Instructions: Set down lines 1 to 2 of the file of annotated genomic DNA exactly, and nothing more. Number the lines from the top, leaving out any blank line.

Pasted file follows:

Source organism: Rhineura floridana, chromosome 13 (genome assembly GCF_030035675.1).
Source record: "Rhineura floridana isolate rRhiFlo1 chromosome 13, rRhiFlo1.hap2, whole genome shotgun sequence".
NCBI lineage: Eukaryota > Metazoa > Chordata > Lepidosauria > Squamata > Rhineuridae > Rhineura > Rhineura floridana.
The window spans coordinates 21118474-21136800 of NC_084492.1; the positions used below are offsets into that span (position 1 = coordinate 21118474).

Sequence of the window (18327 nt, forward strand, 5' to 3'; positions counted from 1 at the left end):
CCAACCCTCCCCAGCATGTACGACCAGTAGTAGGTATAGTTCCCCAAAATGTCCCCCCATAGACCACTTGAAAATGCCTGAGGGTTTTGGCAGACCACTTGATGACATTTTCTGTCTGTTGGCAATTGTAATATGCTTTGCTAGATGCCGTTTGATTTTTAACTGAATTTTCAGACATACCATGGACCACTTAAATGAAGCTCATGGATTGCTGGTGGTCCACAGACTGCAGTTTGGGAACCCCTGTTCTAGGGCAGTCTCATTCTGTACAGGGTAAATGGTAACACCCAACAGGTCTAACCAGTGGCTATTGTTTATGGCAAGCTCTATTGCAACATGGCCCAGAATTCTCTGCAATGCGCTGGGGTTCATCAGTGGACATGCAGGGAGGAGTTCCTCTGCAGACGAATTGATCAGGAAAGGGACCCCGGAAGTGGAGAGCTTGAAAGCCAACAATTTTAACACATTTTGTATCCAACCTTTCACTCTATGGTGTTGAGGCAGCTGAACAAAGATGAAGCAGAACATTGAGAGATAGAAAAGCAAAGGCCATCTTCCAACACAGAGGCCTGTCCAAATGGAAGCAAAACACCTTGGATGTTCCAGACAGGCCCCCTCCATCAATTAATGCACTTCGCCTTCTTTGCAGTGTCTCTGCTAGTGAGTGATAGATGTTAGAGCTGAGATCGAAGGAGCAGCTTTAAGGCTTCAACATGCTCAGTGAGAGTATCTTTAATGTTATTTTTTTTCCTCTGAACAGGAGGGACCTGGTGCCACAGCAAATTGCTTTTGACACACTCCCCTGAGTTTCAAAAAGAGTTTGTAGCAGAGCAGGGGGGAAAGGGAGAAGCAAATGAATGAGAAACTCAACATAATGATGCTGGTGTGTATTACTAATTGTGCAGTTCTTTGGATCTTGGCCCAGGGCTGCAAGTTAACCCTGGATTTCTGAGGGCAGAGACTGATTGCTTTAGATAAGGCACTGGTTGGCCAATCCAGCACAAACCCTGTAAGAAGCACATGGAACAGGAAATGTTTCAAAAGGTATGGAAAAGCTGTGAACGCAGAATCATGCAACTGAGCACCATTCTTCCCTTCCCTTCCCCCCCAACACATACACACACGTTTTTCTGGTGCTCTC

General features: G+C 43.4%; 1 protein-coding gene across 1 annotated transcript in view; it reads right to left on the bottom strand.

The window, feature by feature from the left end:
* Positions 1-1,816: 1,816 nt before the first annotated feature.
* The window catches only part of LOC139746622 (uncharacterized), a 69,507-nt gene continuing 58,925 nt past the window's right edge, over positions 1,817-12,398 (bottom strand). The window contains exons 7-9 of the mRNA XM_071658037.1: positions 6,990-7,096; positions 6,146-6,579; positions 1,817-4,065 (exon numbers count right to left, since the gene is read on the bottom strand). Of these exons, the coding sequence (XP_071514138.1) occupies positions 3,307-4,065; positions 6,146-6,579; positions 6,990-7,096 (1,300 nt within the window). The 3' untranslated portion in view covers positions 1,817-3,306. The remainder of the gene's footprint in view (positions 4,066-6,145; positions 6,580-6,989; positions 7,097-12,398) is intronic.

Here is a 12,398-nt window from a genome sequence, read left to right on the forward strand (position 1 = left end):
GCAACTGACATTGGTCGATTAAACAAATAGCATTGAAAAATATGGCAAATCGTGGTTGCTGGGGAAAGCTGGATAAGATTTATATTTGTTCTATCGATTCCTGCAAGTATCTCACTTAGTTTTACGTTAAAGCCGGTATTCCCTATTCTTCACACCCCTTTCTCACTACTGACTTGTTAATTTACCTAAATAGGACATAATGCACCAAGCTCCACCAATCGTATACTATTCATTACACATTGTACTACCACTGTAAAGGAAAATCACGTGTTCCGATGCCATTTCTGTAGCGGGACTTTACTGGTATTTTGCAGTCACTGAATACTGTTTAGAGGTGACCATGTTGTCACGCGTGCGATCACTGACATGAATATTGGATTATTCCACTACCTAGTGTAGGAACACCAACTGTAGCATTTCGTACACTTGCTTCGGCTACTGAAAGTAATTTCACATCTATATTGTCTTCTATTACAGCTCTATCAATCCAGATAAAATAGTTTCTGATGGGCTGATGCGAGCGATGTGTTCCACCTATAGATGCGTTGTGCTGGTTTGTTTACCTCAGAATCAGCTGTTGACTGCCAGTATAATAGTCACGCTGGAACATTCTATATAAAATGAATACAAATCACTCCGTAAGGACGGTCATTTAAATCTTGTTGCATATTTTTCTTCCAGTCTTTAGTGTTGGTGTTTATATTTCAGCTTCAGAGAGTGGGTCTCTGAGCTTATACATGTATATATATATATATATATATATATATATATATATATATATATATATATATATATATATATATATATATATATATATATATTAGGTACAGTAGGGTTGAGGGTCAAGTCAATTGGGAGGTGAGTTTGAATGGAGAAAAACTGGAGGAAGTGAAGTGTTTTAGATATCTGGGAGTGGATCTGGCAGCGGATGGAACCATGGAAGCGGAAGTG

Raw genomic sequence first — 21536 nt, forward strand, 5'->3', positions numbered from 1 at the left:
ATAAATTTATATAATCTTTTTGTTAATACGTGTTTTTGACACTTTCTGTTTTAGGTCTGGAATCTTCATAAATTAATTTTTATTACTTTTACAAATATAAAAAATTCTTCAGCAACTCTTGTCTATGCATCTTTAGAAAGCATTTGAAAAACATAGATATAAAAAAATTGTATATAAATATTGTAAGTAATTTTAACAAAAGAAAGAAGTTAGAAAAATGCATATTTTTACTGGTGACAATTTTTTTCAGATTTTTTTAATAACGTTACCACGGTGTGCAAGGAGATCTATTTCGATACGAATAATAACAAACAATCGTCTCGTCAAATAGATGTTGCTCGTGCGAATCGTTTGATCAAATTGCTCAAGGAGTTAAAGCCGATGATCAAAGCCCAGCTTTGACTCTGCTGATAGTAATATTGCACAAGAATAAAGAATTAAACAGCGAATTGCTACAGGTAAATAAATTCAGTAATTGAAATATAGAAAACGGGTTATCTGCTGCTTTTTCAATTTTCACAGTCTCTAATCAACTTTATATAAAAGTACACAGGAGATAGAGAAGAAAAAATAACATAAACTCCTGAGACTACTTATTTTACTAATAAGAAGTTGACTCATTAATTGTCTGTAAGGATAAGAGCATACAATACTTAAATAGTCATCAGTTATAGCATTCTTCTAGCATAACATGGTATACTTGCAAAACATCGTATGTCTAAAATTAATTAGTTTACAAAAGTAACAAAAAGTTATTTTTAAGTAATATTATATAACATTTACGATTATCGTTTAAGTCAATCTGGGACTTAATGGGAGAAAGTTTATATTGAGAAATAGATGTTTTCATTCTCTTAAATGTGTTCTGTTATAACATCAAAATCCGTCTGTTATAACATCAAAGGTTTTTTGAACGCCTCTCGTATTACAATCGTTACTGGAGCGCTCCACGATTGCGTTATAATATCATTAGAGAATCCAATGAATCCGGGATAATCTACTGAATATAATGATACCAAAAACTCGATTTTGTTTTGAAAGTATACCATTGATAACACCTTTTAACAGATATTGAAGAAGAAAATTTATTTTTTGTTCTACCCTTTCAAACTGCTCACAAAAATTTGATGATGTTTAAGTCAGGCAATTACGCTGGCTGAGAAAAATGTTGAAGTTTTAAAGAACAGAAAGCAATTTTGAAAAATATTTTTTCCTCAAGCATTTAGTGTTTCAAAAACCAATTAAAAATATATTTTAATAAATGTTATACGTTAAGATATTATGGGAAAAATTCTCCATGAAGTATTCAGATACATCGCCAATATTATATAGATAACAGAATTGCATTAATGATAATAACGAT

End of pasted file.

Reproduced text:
Source organism: Rhineura floridana, chromosome 13 (genome assembly GCF_030035675.1).
Source record: "Rhineura floridana isolate rRhiFlo1 chromosome 13, rRhiFlo1.hap2, whole genome shotgun sequence".